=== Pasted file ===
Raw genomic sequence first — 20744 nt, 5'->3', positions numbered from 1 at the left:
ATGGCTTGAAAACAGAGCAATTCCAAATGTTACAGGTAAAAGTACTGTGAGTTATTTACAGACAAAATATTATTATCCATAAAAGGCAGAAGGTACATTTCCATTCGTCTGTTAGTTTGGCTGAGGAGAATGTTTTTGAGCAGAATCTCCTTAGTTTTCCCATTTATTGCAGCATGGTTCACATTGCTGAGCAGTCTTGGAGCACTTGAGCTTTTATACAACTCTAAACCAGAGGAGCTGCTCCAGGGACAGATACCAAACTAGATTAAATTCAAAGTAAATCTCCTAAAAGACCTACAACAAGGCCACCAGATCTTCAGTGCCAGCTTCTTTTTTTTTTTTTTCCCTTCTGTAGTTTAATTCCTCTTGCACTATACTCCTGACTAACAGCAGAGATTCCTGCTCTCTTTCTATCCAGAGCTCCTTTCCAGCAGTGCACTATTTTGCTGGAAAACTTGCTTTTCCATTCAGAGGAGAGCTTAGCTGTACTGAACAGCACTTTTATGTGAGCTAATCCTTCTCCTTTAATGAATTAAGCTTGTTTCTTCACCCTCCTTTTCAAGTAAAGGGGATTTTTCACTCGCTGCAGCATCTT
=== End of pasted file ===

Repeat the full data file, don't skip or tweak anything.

Raw genomic sequence first — 20744 nt, 5'->3', positions numbered from 1 at the left:
ATGGCTTGAAAACAGAGCAATTCCAAATGTTACAGGTAAAAGTACTGTGAGTTATTTACAGACAAAATATTATTATCCATAAAAGGCAGAAGGTACATTTCCATTCGTCTGTTAGTTTGGCTGAGGAGAATGTTTTTGAGCAGAATCTCCTTAGTTTTCCCATTTATTGCAGCATGGTTCACATTGCTGAGCAGTCTTGGAGCACTTGAGCTTTTATACAACTCTAAACCAGAGGAGCTGCTCCAGGGACAGATACCAAACTAGATTAAATTCAAAGTAAATCTCCTAAAAGACCTACAACAAGGCCACCAGATCTTCAGTGCCAGCTTCTTTTTTTTTTTTTTCCCTTCTGTAGTTTAATTCCTCTTGCACTATACTCCTGACTAACAGCAGAGATTCCTGCTCTCTTTCTATCCAGAGCTCCTTTCCAGCAGTGCACTATTTTGCTGGAAAACTTGCTTTTCCATTCAGAGGAGAGCTTAGCTGTACTGAACAGCACTTTTATGTGAGCTAATCCTTCTCCTTTAATGAATTAAGCTTGTTTCTTCACCCTCCTTTTCAAGTAAAGGGGATTTTTCACTCGCTGCAGCATCTT